Are Conservatives Trying to End Insurance Coverage for Abortion?
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Perhaps the easiest way to answer questions about a bill's intent and impact is to go to the men who wrote it. But that's not as easy as it sounds. Rep. Dan Lipinski (D-Ill.) was an original co-sponsor of the bill with Smith. But Lipinski's office said he wouldn't be available to answer questions about it -- and didn't respond to followup queries. Smith's office was even less responsive -- multiple calls and emails over a period of several weeks produced no one who could comment on the bill. Are abortion rights supporters right that the bill would affect private, employer-provided health insurance? Or are they blowing things out of proportion to fire up their base? I can't get an answer.
This is no throw-away political proposal. The triple-digit, bipartisan list of co-sponsors and the support of the future Speaker give it momentum. So why is such a basic issue about the impact of the bill still in dispute? Some abortion rights advocates have suggested that confusion over what the bill would or wouldn't do could be the result of poorly drafted language. Laurie Rubiner, the vice president for public policy and advocacy at Planned Parenthood, agrees with the idea that the bill would affect private insurance. But she also thinks the language is extremely unclear. "It's very shoddily drafted language," Rubiner says. "You could probably read it either way" -- that is, she stands by her analysis, but she understands how other people could read the same provisions differently.
Cohen says it's clear Smith at least intended for the bill to affect private insurance. "There's no other explanation for why those measures are there," she says. "Maybe the way they wrote it as a technical matter was flawed, but presumably when the bill is reintroduced those flaws will be corrected." When Smith reintroduces the bill in the new Congress, the Republicans will have the power to put it on the agenda and force a vote. As the bill moves closer to a vote, Smith has "an obligation to explain what it would do as a matter of law," Cohen says.
The bill also includes a version of the Stupak amendment, the anti-abortion provision pushed by outgoing Rep. Bart Stupak (D-Mich.) during the health care debate. Like Stupak, Smith's bill would require people receiving subsidies for insurance under the new health care reform law to purchase separate "abortion insurance." It would also limit the traditional rape and incest exceptions to "forcible" rape and incest "with a minor."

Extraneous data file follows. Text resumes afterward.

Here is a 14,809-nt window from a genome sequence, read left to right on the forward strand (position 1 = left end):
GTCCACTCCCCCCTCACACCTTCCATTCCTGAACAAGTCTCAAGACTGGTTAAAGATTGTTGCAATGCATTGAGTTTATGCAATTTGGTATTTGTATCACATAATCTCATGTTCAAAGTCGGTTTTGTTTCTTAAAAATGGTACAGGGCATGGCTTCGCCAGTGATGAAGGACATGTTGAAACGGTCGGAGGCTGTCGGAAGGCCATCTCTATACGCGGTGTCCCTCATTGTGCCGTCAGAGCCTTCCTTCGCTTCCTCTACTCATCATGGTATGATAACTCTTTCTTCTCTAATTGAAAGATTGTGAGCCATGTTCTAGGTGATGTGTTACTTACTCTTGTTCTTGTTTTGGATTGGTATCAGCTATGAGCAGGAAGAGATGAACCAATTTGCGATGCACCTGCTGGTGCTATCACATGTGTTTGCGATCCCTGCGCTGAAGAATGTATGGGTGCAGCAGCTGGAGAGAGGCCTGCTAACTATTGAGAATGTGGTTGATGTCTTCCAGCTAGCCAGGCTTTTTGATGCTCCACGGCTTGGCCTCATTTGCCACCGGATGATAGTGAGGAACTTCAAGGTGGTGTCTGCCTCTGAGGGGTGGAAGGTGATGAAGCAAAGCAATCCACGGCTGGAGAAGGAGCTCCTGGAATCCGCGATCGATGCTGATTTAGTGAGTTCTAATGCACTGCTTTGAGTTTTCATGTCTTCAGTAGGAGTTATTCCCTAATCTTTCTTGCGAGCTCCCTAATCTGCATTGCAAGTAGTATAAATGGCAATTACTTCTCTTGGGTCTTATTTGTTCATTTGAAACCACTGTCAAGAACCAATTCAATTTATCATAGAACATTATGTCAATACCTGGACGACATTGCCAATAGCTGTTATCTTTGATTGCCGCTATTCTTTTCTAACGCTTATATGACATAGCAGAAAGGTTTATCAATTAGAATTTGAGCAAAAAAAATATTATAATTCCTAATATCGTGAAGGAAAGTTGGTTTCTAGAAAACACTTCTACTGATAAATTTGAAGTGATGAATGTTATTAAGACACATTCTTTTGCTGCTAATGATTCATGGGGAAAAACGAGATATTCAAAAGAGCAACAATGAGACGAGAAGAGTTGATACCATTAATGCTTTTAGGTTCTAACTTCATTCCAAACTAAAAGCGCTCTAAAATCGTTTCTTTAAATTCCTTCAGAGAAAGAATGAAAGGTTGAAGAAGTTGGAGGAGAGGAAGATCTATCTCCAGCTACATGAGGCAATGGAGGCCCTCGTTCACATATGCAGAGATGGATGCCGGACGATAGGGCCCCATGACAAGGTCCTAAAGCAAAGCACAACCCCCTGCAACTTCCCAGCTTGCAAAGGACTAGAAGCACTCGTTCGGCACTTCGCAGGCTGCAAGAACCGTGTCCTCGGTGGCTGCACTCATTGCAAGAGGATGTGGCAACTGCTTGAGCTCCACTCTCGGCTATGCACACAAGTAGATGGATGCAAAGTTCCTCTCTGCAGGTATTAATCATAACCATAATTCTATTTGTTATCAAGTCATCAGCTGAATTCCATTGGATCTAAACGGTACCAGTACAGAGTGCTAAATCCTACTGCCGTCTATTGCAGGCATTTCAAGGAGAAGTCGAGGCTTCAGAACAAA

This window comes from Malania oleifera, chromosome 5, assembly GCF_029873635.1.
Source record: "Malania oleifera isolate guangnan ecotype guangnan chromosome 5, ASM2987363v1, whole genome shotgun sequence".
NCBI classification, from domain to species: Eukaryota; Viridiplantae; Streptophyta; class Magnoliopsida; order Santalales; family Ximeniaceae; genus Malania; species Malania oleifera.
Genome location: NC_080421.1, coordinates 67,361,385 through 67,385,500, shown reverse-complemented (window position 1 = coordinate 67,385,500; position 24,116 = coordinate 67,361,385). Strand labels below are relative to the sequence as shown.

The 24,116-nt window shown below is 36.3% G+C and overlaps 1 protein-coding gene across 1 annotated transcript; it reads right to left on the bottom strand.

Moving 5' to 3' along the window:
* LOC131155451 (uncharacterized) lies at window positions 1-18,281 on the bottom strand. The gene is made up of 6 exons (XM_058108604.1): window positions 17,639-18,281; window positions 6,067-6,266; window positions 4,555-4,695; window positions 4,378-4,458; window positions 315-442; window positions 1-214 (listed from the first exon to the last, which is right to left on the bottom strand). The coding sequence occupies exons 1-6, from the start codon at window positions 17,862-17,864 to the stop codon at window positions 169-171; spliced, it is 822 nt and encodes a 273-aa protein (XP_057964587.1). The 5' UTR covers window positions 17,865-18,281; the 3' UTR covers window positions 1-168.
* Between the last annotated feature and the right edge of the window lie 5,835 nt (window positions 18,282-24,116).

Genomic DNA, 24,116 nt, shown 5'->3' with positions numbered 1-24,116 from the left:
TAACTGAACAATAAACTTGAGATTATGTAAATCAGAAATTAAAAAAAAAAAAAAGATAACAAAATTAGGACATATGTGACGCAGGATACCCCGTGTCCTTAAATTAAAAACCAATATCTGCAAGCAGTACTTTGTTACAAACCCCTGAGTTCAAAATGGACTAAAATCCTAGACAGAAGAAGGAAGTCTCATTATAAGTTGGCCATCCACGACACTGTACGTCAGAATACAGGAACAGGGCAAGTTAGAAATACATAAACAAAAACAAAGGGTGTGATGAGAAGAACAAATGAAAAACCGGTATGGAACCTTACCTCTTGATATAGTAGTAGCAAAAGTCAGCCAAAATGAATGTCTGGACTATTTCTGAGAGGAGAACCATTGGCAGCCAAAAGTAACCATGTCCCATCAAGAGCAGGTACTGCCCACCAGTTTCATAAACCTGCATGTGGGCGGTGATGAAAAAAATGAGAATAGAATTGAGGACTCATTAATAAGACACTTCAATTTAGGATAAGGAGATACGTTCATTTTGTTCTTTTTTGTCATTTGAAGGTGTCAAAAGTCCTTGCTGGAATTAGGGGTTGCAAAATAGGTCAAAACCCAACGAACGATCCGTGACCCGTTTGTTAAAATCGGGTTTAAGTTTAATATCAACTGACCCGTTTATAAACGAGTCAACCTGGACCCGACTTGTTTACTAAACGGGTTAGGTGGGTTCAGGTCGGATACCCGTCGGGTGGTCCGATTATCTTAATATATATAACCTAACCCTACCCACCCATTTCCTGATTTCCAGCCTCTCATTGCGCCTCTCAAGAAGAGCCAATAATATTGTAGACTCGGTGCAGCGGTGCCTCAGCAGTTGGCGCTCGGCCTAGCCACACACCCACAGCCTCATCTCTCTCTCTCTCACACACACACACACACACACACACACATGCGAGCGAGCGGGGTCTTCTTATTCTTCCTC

While the bill's tax and insurance implications are a subject of much debate, what's clear is that it would include the codification of the Hyde amendment, which Mother Jonesexplained last week. Here's the short version: while most people think of the Hyde Amendment as one bill, in practice it is a series of negotiated provisions in a series of different spending bills. It works a little bit differently in each of them. If Smith's bill passes, Congress could avoid its annual battles over Hyde and its cousins, which have prohibited abortion spending in places like federal prisons, foreign aid, military bases overseas, and the District of Columbia. That would help opponents of abortion rights, who have won the Hyde battle every year since 1976 but sometimes have to compromise on the related provisions.
Ted Miller, a spokesman for NARAL Pro-Choice America, says he believes that once Smith reintroduces his bill in the new Congress, Republicans will be able to pass it out of the House of Representatives "without blinking an eye." NARAL has "no doubt" that Republicans will do it, Miller says. "They're making this a cornerstone." Before they start building on top of that "cornerstone," though, the bill's supporters should probably explain how, exactly, it would affect the tax code.